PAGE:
We did. We do. Mostly. One week at a time. As I write in SOUL!, before the pandemic it was easy to slip into taking fun and friendships, hugs and handshakes, high-fives and hellos, technology, music concerts and art galleries for granted. Not now. Maybe never. When we are in an unusual season of suffering and obstacles, we tend to appreciate what has been taken away.
We hunger to get off our remote island.
Richard Davidson, professor of psychology and psychiatry at the University of Wisconsin–Madison and the founder and director of its Center for Healthy Minds said:
“We can’t think of ourselves as an isolated island. Nature simply does not honor those distinctions. This is an opportunity to expand the boundaries of what we consider our in-group. This is what the pandemic is illustrating, it can, I think, help us navigate the uncertainty we are all facing,” he says. “It is not to deny or minimize or diminish the uncertainty and real suffering going on. But it can be beneficial in helping people get through their everyday life.”[ii]
How great would it be as we move forward through the rest of this school year, and into the 2021-2022 school season, if our revised school schedules, curriculum, assessments, and student groupings are used to eventually soften the lines across our diversity? How can we become more generous toward one another and expand the boundaries of our in-group, and unite the dignity and humanity of every student and adult in our school community as we become hyper-aware of our students’ backgrounds, home life and surroundings?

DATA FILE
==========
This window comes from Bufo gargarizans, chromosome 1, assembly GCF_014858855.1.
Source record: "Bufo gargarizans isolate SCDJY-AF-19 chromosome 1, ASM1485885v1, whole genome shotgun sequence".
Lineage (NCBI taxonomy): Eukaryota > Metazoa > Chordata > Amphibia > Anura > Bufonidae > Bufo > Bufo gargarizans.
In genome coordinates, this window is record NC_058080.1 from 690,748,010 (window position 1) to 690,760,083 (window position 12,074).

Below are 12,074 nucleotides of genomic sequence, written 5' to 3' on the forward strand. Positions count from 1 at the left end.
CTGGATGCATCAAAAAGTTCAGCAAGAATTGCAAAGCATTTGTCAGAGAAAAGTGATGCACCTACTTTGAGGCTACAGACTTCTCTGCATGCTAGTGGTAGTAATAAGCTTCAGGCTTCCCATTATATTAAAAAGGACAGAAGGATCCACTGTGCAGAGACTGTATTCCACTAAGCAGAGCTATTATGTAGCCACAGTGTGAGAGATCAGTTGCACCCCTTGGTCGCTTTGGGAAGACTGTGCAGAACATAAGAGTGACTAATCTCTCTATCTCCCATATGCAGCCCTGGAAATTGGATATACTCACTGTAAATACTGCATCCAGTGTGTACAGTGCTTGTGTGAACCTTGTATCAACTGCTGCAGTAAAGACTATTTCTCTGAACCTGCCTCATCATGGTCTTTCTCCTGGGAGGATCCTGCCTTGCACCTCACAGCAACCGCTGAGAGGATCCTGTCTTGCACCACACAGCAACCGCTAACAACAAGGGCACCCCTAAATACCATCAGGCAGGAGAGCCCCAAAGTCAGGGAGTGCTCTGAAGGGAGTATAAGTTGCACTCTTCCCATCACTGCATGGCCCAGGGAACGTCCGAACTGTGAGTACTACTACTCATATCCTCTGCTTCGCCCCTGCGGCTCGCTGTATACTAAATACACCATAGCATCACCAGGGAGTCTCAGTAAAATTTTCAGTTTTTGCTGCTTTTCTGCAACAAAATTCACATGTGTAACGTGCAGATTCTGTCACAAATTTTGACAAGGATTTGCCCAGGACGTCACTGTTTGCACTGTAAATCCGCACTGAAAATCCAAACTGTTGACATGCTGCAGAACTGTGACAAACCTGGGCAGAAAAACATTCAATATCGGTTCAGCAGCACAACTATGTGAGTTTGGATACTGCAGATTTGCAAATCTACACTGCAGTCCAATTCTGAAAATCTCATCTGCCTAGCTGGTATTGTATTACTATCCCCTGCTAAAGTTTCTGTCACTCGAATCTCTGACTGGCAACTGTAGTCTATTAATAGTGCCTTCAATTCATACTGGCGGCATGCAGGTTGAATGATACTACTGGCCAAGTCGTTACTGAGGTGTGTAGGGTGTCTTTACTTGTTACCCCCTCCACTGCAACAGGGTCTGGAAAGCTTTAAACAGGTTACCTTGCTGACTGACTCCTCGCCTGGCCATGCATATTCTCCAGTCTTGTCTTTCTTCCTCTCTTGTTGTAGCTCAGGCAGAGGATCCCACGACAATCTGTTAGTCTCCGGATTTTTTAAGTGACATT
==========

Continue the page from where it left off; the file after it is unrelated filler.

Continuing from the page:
The answer to the “How?” question lies within us. In a time of unusual and uncertain plans, we have gone deep to find our generosity and make personal contributions to others (large or small). We have pushed to find new pathways for student learning while prioritizing our health and the health and safety of our students and colleagues. We have remained radically optimistic about our humanity during an unprecedented crisis moment. Generosity and moral elevation during this season of crisis not only matters, it is required, for our very survival.
As we approach our pandemic anniversary this March, we should celebrate our heroic and required actions of generosity that lead to a distinct and necessary emotional state for our students and colleagues, called moral elevation.